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The Weight of Living

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Red.

The cursed color Enjolras admired mere hours ago now drove icy despair through his heart. Red stained everything- his hands, his arms, the front of his shirt. Streaks of it stood out starkly in his hair and across his forehead.

He pressed the back of his hand (one spot devoid of blood) against his mouth. Tremors riddled his body. His lungs had contracted and made his breaths come in gasps. His eyes could only stare at a memory too clear and fresh- why, God, why must it be a memory and not some horrible nightmare? Nightmares he could chase away, suppress, heal with a few pages of a book; not so with memories.

He still heard it, over and over.

Vive la France! Vive l'avenir!

The gunshots still reverberated in his mind. His eardrums still pulsed with the screams of his friends, with his own frantic cries. His stomach still reeled from the smell of iron in the air. His throat still burned from the smoke, from shouting heedlessly at the guards.

Wait! We have a prisoner too! Let us do an exchange! WAIT!

Enjolras had tried. They had ignored him, or perhaps they had not heard him. Had he spoken loud enough? Did he say the right words? Had he spoken too frantically, too much like a frightened child, too much like a desperate friend- no, brother?

But they must have heard him. Surely they must have, for when it was all said and done, they had allowed him to retrieve the body. They had ignored him the first time, too bent on their path to diverge from it. Only when their task was complete did they turn their attention to him.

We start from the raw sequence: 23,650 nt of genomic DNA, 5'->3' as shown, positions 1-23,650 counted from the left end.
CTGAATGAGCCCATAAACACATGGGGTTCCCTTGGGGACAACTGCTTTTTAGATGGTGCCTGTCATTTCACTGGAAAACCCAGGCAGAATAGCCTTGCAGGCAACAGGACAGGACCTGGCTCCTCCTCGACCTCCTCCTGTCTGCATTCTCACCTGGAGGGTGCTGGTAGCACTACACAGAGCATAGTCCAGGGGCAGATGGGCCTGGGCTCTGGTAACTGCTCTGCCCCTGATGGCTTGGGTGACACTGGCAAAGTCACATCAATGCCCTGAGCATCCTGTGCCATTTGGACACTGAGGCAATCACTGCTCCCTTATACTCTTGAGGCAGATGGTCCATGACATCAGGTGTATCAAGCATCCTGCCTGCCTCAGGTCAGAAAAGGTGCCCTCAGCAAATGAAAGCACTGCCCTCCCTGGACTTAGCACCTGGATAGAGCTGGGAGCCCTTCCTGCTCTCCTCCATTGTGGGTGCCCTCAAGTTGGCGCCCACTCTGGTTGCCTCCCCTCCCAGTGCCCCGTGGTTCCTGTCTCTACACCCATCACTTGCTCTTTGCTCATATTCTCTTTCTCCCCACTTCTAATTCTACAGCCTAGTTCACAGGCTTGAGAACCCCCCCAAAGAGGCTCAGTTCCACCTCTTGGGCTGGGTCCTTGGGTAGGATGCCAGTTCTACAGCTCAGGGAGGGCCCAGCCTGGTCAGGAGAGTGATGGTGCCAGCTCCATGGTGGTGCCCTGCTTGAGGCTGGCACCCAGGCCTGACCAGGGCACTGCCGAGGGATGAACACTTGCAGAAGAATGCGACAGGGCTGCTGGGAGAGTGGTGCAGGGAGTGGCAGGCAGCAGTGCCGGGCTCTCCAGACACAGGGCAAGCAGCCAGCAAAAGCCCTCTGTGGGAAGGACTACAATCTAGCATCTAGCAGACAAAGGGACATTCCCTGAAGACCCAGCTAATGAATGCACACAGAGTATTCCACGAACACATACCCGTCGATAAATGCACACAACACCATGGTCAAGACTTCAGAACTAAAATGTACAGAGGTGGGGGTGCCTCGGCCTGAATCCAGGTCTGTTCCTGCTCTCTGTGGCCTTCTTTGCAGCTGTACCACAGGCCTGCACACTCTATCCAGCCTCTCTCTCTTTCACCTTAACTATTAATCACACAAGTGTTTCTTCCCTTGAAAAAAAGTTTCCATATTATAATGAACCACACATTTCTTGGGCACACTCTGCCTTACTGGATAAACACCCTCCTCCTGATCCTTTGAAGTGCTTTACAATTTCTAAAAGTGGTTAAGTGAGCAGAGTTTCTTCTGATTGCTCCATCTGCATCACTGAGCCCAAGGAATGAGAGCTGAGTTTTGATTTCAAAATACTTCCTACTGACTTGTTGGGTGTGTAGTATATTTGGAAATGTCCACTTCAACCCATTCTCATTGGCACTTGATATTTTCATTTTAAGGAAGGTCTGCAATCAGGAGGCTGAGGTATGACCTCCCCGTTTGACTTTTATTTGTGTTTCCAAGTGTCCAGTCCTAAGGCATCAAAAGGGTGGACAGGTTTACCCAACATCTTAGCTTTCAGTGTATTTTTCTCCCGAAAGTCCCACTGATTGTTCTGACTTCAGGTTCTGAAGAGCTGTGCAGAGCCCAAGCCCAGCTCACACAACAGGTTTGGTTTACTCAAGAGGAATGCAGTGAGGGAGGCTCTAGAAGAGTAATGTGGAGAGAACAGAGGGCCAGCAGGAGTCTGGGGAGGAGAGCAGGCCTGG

He would never know for certain, just as he would never know why. Why Jehan? Why that pure, innocent soul? Enjolras knew Jehan had the courage to face death; his heart contained enough bravery for all of them to share and more. Still, Enjolras remained shaken by the cold glare the guard had given him when he had reached Jehan's body and asked him.

Why?

He pressed the back of his hand more firmly to his mouth, both to chase away the sobs collecting in his chest and the bile rising in his throat. The metallic stench of blood flooded his nose with every breath. His fingers twitched at the memory of carrying Jehan's lithe form back to their friends, back inside the Musain, his hands slick with blood and Heaven knows what else coming from the gaping hole in Jehan's head.

The moment Jehan was laid to rest on the floor beside Mabeuf, Enjolras had retreated to the back room as quickly and quietly as he could. He hoped to be unnoticed, leaving everyone to mourn over Jehan's body. His friends needed a pillar to lean on and Enjolras could not be that solid and steady marble. He had collapsed in a cloud of dust and he would not allow his friends to see him broken once the fog cleared.

Another memory, still near but more distant than the one burned into his mind, came forward in similar clarity. He recalled the fervent words Jehan had spoken to him the night before, a peaceful smile on his face.